My current PhD research investigates current public health and wellbeing as they connect to water and food security. I work with an Indigenous community to co-create research and knowledge translations surrounding water quality and health that are accessible and culturally relevant to the community.
I am the host of AnthroDish podcast where I speak with guests (both researchers and everyday folks) about how food relates to identities and cultures, using informal discussions to explore food-related themes in an anthropological lens. It is produced in partnership with the American Anthropological Association.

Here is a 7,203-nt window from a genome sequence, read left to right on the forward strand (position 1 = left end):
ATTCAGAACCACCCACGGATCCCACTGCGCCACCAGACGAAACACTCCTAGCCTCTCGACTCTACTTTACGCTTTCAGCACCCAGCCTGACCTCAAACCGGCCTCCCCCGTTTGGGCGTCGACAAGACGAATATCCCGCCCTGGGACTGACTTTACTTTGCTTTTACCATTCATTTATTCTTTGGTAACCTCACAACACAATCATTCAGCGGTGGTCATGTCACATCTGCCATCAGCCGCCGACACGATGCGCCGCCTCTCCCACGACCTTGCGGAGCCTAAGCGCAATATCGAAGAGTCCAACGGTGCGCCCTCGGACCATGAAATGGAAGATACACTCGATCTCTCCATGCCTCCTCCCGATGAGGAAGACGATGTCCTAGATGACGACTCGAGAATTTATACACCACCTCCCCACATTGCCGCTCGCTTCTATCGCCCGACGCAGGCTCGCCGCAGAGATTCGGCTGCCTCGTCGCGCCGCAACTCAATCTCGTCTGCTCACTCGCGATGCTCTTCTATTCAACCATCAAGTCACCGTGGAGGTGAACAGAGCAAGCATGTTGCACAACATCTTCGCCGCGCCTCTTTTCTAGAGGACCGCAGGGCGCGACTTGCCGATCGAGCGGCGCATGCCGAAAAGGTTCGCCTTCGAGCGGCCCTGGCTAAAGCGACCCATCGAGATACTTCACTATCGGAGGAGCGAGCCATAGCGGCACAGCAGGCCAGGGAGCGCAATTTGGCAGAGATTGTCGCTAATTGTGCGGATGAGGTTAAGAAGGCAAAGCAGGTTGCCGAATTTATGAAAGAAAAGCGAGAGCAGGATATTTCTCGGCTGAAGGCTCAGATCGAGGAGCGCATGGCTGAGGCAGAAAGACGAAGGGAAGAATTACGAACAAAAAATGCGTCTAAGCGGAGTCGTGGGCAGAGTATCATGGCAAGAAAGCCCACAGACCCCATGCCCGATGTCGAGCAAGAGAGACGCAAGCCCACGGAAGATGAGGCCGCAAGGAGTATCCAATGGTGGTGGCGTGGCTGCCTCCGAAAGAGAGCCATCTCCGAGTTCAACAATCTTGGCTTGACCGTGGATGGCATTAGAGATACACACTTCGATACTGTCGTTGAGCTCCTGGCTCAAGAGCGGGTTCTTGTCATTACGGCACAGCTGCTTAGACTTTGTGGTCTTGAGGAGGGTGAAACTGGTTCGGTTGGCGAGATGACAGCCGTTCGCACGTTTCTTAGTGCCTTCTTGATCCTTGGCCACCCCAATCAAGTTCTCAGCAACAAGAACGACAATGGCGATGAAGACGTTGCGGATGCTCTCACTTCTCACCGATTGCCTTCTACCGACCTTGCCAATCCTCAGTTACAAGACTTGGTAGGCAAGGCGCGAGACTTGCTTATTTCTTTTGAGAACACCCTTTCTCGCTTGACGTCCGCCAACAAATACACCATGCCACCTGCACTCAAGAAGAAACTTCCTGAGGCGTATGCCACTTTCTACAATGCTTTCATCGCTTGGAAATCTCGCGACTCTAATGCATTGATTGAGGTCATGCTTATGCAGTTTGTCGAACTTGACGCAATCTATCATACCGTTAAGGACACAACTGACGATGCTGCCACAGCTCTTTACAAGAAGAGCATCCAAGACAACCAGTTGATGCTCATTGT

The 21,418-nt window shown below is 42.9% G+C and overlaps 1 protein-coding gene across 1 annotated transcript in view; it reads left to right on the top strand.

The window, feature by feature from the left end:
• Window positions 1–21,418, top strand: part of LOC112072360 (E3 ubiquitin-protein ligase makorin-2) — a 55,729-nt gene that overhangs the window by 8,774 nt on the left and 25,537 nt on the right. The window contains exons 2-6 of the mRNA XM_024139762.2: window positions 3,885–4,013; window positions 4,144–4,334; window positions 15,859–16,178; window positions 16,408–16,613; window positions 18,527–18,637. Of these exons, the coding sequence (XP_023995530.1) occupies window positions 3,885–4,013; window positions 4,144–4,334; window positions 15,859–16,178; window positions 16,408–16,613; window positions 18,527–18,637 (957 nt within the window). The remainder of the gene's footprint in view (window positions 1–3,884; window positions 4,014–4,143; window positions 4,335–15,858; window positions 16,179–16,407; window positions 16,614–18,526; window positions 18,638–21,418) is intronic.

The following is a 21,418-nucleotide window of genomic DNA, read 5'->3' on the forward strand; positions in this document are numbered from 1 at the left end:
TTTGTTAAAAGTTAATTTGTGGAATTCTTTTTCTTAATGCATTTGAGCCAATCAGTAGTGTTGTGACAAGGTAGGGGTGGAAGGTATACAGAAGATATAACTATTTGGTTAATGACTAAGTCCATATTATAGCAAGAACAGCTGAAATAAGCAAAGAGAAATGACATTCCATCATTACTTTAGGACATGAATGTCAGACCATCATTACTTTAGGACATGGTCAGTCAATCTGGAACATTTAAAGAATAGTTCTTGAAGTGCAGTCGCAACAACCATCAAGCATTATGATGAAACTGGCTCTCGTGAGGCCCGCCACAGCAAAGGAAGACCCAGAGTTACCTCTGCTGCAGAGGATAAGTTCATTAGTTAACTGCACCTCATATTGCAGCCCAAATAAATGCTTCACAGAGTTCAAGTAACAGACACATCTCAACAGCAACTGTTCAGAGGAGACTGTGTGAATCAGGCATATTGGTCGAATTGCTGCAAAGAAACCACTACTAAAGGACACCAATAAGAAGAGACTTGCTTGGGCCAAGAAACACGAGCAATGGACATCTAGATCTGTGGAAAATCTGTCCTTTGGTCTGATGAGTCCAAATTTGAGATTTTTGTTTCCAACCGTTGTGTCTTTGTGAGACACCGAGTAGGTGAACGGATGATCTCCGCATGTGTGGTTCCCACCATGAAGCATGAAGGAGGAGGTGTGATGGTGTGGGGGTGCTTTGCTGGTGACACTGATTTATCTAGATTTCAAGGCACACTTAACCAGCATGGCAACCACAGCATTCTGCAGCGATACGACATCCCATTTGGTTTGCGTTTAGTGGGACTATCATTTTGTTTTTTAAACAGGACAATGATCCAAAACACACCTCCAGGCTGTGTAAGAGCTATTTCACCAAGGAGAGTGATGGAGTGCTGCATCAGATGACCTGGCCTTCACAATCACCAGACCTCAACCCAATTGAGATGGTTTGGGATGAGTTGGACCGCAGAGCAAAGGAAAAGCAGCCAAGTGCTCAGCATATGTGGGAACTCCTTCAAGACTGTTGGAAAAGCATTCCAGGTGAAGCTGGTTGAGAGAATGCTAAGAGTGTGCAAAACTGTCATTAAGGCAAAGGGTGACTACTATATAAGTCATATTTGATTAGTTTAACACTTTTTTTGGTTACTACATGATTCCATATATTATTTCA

I have a background in bioarchaeology and stable isotope analysis. My research areas for this were Belize (Maya periods) and Denmark (Medieval period), where I looked at mobility during periods of stress, famine, and disease.
I spend my summers working at the Fortress of Louisbourg, NS, on a bioarchaeological rescue project through the University of New Brunswick and Parks Canada, where we excavate the 18th century cemetery on Rochefort Point that is quickly disappearing into the ocean as a result of coastal erosion.